There is no more welcome sight at the end of those cold and wet days of winter than to see the tiny tips of snowdrop leaves poking through the soil. Spring is just around the corner.
Snowdrops can arrive looking in perfect condition because their leaf tips are specially strengthened –they literally bore their way through frozen soil.
If you think that you are getting fewer flowers than last year, then it’s time to think about thinning out the over-crowded clumps. Unlike most other bulbs, snowdrops can be lifted when they are still in full leaf. This is what is meant by ‘in the green’.
Ease them gently out of the soil using a hand fork, separate them out into individual bulbs and replant immediately to avoid the risk of the bulbs drying out.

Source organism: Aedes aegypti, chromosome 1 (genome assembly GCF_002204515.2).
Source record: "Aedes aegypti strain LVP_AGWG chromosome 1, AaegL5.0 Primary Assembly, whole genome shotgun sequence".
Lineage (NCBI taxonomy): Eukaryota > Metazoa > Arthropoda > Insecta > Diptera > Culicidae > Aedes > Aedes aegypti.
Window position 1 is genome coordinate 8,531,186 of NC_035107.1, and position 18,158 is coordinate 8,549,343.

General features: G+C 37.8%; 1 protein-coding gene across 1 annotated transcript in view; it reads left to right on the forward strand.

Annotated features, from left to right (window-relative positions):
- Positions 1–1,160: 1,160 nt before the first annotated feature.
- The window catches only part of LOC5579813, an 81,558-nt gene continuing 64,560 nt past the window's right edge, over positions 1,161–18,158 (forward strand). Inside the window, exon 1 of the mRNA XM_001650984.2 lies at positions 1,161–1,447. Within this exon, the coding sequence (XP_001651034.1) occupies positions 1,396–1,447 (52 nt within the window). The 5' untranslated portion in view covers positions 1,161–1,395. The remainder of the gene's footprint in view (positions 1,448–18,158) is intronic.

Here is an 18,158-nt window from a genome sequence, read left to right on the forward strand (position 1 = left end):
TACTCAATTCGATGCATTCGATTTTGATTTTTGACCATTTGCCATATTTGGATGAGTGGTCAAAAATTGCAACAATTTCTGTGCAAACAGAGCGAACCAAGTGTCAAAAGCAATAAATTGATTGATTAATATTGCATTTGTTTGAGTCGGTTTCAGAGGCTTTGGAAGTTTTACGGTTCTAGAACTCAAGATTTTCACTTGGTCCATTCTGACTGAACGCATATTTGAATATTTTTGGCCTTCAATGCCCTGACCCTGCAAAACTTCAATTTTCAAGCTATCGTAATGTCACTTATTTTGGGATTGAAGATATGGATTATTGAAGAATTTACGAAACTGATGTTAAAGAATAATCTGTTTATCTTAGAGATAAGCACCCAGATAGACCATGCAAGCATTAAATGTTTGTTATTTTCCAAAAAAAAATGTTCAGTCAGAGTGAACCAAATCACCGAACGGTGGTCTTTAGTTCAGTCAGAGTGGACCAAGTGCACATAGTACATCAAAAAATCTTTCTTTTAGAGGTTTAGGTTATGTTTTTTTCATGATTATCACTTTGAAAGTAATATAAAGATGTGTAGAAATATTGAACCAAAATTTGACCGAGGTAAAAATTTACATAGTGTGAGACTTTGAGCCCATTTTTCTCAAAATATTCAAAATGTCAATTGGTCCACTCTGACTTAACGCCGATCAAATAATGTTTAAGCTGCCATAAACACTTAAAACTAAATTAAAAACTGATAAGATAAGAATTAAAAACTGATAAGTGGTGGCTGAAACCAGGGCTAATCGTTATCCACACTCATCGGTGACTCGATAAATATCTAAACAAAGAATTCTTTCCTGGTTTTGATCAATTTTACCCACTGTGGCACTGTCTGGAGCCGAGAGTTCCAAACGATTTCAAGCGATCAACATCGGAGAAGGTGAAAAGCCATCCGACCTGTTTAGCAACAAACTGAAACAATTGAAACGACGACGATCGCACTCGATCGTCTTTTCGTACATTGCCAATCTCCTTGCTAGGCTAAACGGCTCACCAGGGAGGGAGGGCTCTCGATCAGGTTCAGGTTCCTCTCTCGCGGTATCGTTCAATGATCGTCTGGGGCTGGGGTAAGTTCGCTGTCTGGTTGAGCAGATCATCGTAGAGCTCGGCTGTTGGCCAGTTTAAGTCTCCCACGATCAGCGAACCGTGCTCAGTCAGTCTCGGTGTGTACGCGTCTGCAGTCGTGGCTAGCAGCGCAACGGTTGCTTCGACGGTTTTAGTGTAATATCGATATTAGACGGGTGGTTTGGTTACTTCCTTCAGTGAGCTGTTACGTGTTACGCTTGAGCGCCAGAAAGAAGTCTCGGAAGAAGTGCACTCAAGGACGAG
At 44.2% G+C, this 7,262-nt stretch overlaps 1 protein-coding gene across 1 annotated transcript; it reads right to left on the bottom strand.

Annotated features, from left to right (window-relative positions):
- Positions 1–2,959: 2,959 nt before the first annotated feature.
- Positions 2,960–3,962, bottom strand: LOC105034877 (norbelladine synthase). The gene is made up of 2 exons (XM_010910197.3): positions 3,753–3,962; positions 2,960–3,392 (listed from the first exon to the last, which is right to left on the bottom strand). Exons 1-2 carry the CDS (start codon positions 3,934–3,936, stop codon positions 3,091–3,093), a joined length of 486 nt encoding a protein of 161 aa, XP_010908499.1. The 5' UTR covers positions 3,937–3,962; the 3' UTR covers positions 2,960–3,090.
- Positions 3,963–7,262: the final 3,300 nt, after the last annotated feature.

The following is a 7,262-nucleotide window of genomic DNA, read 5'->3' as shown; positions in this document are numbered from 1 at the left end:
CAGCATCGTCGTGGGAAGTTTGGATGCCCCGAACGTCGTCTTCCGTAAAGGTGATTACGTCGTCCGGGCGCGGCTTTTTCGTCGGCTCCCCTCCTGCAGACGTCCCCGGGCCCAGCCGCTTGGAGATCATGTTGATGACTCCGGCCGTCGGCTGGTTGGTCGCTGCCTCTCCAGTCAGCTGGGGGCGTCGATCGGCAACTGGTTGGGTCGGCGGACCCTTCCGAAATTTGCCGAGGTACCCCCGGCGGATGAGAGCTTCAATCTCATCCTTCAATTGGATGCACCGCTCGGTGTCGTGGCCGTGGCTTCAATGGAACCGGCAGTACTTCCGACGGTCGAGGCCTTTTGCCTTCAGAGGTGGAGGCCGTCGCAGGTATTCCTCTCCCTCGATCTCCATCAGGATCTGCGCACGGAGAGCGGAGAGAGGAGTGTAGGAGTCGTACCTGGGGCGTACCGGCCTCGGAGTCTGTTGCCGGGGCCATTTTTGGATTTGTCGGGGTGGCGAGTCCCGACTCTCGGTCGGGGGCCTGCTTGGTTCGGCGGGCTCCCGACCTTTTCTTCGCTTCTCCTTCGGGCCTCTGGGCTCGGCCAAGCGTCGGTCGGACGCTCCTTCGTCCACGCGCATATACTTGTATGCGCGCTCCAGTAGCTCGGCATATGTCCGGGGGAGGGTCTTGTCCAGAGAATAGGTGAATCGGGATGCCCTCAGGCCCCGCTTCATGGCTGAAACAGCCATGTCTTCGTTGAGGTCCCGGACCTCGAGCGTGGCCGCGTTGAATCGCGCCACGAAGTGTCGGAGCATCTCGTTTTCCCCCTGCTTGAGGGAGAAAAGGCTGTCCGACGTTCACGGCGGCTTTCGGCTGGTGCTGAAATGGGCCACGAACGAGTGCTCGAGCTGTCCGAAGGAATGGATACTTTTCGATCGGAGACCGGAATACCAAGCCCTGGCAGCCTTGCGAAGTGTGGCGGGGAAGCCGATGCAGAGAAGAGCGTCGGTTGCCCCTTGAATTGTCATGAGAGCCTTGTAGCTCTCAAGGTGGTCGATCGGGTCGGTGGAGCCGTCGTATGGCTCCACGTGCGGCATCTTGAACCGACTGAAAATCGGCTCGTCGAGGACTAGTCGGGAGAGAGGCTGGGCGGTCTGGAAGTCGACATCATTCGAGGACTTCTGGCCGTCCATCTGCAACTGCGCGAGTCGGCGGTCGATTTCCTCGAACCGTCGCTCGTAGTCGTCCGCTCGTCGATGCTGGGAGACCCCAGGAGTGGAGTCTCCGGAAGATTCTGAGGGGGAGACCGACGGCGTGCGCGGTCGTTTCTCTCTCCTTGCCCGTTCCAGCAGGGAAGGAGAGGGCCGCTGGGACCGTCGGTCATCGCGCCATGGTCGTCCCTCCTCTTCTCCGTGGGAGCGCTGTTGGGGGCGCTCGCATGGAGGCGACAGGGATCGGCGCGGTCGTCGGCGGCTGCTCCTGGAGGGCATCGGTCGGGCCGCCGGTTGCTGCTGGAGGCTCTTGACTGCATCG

Bulbs that are to stay in the ground from year to year can be given a feed, and the critical time for doing is between the time when the flowers first appear and when all the leaves are brown. Any later than this, and your efforts will be wasted. My parallel activity is to stand by a drain and tear up five pound notes – not good..
Do make sure that any fertiliser you use is for flowering plants (rather than for grass or foliage plants), where the ratio of potassium is higher than nitrogen. It will be shown as the N:P:K: numbers, and will be printed somewhere on the product label.
Valerie McBride-Munro is a qualified horticulturist. As Auntie Planty she offers gardening master-classes in your own garden. Her advice is only a phone call away (020 8892 9243)
© 2014 Valerie McBride-Munro